Note — Feb 07, 2021

How Predicting the Future Became a Literary Genre

In The Atlantic, Samantha Culp provides a whirlwind tour of pop-futurism, from the impact of Alvin and Heidi Toffler’s Future Shock, to those who followed in their footsteps, including singulitarians Kurzweil and Diamandis. Since all of them basically want to “disrupt industries while preserving the status quo,” she then takes a step in a different direction with Smith and Ashby’s How to Future, and Krznaric’s Good Ancestors. Connecting with the above pieces, Culp closes with the hopes of today’s futures thinkers of conjuring “slower, more restorative, community-driven futures that are just as irresistible.”

Grown in the soil of management consulting and overheated start-ups, even when these works branch out into the wider world, they are more interested in, and can more easily imagine, interstellar colonies and eternal life—which offer an immediate road to profit for some—than an issue such as prison abolition. […]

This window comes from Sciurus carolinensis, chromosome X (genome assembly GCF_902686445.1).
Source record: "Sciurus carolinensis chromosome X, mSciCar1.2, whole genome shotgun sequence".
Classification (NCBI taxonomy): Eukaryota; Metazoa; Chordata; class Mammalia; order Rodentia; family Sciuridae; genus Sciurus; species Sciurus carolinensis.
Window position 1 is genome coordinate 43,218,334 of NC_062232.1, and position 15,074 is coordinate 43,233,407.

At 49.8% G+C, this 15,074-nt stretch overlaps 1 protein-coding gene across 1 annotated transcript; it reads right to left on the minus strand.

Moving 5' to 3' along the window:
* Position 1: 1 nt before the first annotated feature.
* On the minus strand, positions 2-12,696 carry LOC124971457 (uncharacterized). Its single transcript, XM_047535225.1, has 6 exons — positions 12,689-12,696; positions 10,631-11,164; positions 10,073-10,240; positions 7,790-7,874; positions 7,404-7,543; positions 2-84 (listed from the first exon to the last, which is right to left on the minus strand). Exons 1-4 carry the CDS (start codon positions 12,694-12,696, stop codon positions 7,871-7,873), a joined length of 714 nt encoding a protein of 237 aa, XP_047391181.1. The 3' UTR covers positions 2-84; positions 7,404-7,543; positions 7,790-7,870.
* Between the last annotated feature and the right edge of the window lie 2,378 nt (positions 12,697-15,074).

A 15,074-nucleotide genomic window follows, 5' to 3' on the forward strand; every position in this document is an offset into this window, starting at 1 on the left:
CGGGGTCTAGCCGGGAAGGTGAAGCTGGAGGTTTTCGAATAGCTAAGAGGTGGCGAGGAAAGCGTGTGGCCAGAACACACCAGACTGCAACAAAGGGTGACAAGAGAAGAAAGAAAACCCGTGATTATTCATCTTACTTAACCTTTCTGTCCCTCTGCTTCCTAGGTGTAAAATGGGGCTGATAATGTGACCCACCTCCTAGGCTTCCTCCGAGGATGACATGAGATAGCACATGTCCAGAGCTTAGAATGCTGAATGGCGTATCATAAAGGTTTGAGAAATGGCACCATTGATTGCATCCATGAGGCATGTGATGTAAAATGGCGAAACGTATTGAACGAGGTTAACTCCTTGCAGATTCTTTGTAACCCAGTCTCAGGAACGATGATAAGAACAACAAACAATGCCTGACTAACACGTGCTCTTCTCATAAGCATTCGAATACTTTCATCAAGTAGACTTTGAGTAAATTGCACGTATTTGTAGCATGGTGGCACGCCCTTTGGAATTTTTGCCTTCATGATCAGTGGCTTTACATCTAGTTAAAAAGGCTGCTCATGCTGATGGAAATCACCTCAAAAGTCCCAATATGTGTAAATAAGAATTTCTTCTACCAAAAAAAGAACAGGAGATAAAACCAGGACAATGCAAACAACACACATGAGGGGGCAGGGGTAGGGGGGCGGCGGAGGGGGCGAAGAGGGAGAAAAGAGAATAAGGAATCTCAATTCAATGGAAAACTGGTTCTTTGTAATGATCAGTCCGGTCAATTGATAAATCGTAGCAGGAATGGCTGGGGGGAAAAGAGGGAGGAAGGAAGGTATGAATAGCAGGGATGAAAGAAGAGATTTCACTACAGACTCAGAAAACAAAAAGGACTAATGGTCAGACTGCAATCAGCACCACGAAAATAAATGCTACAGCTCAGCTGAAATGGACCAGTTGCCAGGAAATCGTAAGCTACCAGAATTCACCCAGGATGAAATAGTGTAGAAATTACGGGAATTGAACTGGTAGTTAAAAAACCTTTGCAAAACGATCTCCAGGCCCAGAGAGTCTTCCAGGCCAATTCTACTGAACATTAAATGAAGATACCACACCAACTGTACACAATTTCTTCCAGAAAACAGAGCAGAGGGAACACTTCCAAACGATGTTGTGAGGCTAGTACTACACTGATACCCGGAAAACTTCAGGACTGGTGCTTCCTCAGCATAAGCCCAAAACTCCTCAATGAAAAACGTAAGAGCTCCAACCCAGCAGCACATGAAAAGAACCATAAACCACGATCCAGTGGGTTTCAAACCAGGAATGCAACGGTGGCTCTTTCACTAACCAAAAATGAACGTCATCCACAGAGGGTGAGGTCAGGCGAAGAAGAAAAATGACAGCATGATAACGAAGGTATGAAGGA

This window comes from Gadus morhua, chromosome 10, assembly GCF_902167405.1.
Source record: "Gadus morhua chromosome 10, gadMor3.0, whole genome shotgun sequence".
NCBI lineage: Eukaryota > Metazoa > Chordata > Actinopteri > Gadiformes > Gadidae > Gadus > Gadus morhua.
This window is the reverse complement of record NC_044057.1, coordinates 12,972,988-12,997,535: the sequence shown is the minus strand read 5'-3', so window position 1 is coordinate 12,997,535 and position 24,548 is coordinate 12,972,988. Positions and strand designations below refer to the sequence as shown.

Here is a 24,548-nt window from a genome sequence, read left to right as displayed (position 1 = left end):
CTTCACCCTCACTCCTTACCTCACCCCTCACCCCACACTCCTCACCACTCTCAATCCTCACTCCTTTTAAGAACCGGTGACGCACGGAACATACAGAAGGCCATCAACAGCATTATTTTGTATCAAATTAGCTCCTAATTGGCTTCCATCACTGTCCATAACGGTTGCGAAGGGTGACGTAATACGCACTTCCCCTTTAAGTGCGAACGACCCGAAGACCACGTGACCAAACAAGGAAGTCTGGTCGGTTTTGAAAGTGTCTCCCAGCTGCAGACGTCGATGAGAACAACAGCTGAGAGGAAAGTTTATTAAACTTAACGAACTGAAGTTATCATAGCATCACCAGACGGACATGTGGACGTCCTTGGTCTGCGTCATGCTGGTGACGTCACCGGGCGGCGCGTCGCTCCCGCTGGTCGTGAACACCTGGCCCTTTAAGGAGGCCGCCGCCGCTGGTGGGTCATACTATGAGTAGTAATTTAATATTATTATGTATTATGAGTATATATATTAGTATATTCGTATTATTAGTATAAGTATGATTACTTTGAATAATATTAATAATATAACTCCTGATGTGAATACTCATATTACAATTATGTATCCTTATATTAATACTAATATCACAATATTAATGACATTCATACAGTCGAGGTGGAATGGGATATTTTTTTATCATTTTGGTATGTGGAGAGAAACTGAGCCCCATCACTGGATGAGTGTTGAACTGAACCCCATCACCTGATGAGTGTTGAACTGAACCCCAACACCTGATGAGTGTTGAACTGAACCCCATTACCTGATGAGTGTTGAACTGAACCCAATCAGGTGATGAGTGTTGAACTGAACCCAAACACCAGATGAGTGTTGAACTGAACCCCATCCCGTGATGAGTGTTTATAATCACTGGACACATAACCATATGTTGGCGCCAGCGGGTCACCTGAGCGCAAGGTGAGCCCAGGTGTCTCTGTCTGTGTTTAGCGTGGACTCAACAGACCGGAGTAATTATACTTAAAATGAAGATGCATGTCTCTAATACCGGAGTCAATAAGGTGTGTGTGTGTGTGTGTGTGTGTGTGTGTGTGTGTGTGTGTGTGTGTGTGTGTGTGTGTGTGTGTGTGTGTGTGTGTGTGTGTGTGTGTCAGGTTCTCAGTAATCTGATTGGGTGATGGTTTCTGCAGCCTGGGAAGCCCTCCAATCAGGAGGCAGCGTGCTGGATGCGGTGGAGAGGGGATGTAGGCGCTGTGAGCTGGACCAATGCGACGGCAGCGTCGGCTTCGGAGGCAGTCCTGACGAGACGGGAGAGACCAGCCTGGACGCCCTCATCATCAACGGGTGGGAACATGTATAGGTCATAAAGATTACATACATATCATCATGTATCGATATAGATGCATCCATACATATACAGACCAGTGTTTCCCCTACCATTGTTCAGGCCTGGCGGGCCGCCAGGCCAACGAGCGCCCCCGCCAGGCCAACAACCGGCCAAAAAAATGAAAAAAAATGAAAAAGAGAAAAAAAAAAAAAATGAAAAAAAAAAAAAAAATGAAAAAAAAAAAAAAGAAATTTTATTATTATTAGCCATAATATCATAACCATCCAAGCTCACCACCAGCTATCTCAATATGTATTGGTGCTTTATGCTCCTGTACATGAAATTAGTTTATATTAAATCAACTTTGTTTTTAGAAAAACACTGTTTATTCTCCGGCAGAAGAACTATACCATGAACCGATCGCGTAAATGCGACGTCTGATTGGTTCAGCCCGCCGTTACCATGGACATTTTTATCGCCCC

In The Good Ancestor, the philosopher Roman Krznaric calmly calls for a reorientation toward the future, not to benefit us (as is typically the pitch of the pop-futurist book), but to benefit our far-off descendants. […]

Unlike a linear book, interactive card decks and collective storytelling projects may best embody the strange, mutable, participatory ways the actual future unfolds. […]

Now, just as in 1970, the future is made by intricate interactions of people, systems, communities, material and environmental conditions—and by the stories that influence those relationships.